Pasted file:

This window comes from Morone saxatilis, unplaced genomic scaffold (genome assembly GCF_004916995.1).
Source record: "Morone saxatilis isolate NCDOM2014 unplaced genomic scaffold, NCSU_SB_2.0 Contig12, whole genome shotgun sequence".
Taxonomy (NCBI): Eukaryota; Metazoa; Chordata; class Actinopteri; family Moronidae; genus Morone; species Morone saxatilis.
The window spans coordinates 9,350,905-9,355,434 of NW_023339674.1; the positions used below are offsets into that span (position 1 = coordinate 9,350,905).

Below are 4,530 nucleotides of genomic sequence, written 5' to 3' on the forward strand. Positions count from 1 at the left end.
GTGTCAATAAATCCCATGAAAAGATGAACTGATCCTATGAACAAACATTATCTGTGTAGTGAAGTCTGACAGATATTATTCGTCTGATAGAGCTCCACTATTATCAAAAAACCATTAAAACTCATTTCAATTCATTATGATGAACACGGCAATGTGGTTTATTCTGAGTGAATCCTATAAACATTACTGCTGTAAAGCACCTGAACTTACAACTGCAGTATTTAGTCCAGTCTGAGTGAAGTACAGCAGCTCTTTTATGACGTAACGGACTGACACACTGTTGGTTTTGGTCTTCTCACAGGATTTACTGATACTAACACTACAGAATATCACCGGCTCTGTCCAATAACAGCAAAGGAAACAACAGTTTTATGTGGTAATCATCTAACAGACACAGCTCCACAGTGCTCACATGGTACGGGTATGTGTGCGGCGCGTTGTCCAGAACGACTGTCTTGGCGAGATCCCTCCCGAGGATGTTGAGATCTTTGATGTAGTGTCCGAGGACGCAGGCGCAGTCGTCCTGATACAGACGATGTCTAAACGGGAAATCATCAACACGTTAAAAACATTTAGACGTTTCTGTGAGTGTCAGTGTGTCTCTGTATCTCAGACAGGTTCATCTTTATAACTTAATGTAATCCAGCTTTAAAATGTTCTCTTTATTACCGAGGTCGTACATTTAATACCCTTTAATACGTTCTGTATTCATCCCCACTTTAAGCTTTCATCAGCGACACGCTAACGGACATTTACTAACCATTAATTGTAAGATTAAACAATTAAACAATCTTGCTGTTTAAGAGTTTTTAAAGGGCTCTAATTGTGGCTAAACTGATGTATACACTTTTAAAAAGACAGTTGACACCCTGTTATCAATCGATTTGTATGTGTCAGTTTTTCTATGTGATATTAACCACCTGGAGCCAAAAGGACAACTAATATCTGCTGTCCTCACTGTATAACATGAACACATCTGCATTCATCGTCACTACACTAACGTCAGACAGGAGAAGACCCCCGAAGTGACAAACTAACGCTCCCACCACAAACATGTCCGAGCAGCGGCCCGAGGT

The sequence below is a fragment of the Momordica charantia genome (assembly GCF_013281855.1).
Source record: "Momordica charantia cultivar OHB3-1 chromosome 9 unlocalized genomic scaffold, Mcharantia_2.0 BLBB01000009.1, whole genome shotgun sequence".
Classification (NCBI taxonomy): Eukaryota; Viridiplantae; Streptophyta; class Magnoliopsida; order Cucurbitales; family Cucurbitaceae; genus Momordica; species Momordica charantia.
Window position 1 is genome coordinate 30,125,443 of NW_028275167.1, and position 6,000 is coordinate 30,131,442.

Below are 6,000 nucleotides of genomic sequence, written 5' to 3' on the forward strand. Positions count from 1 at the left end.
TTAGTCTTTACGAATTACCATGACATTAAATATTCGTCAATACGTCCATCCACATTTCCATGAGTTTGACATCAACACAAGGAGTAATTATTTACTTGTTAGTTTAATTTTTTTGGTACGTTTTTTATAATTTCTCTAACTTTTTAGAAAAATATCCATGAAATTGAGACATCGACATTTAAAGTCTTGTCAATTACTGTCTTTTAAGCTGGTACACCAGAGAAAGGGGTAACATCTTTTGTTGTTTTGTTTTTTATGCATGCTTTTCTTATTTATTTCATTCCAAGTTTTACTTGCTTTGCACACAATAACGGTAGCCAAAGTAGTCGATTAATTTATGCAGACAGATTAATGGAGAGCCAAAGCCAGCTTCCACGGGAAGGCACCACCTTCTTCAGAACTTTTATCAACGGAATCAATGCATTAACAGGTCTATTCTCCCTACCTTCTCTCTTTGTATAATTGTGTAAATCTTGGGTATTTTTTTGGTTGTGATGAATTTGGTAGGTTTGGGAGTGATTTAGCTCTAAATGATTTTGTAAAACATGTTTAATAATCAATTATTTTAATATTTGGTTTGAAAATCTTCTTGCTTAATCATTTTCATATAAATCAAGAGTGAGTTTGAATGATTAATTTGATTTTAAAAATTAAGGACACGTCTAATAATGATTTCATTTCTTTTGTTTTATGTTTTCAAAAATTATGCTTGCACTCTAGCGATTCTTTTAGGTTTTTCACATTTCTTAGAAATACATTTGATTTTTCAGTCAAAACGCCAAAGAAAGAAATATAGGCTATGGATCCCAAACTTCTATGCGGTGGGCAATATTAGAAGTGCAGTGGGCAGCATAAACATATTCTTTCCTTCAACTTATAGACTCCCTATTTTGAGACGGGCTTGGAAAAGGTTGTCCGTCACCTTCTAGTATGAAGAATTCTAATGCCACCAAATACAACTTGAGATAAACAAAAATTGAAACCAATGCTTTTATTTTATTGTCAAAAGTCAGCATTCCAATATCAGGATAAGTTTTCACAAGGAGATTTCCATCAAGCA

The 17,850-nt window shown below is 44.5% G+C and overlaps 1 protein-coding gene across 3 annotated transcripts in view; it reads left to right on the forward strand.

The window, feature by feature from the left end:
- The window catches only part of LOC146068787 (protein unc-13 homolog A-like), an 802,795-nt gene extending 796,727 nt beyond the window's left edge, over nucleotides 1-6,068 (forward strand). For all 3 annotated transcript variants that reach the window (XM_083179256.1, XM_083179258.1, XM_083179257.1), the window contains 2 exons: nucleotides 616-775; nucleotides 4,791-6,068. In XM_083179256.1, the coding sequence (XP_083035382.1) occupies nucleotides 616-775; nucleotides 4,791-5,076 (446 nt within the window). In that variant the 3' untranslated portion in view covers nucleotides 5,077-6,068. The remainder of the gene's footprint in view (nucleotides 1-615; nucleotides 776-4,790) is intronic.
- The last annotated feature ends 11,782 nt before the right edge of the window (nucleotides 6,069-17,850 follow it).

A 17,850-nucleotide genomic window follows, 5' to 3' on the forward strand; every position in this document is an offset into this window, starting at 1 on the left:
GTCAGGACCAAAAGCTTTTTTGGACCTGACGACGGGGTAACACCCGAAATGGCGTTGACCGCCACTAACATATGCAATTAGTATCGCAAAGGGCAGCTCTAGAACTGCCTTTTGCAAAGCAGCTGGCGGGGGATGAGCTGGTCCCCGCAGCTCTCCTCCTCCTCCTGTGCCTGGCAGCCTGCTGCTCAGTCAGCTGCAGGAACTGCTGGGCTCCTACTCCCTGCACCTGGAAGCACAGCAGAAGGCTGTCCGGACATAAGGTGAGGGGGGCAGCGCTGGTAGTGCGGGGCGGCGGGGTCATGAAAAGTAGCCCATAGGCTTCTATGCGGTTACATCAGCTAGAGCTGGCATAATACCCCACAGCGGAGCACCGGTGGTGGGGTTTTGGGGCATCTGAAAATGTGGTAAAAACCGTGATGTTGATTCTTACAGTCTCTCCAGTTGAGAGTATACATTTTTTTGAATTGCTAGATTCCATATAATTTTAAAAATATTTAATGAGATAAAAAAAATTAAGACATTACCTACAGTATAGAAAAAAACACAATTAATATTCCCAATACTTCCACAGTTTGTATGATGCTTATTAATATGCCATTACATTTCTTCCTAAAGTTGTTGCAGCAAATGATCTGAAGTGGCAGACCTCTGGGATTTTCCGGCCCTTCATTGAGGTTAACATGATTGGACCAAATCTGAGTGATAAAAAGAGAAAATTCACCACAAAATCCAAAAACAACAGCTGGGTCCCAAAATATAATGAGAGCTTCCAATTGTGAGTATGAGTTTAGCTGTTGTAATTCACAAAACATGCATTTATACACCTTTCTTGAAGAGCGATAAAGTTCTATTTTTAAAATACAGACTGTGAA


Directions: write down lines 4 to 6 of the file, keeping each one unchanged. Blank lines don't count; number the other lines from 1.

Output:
The window spans coordinates 9,350,905-9,355,434 of NW_023339674.1; the positions used below are offsets into that span (position 1 = coordinate 9,350,905).

Below are 4,530 nucleotides of genomic sequence, written 5' to 3' on the forward strand. Positions count from 1 at the left end.
GTGTCAATAAATCCCATGAAAAGATGAACTGATCCTATGAACAAACATTATCTGTGTAGTGAAGTCTGACAGATATTATTCGTCTGATAGAGCTCCACTATTATCAAAAAACCATTAAAACTCATTTCAATTCATTATGATGAACACGGCAATGTGGTTTATTCTGAGTGAATCCTATAAACATTACTGCTGTAAAGCACCTGAACTTACAACTGCAGTATTTAGTCCAGTCTGAGTGAAGTACAGCAGCTCTTTTATGACGTAACGGACTGACACACTGTTGGTTTTGGTCTTCTCACAGGATTTACTGATACTAACACTACAGAATATCACCGGCTCTGTCCAATAACAGCAAAGGAAACAACAGTTTTATGTGGTAATCATCTAACAGACACAGCTCCACAGTGCTCACATGGTACGGGTATGTGTGCGGCGCGTTGTCCAGAACGACTGTCTTGGCGAGATCCCTCCCGAGGATGTTGAGATCTTTGATGTAGTGTCCGAGGACGCAGGCGCAGTCGTCCTGATACAGACGATGTCTAAACGGGAAATCATCAACACGTTAAAAACATTTAGACGTTTCTGTGAGTGTCAGTGTGTCTCTGTATCTCAGACAGGTTCATCTTTATAACTTAATGTAATCCAGCTTTAAAATGTTCTCTTTATTACCGAGGTCGTACATTTAATACCCTTTAATACGTTCTGTATTCATCCCCACTTTAAGCTTTCATCAGCGACACGCTAACGGACATTTACTAACCATTAATTGTAAGATTAAACAATTAAACAATCTTGCTGTTTAAGAGTTTTTAAAGGGCTCTAATTGTGGCTAAACTGATGTATACACTTTTAAAAAGACAGTTGACACCCTGTTATCAATCGATTTGTATGTGTCAGTTTTTCTATGTGATATTAACCACCTGGAGCCAAAAGGACAACTAATATCTGCTGTCCTCACTGTATAACATGAACACATCTGCATTCATCGTCACTACACTAACGTCAGACAGGAGAAGACCCCCGAAGTGACAAACTAACGCTCCCACCACAAACATGTCCGAGCAGCGGCCCGAGGT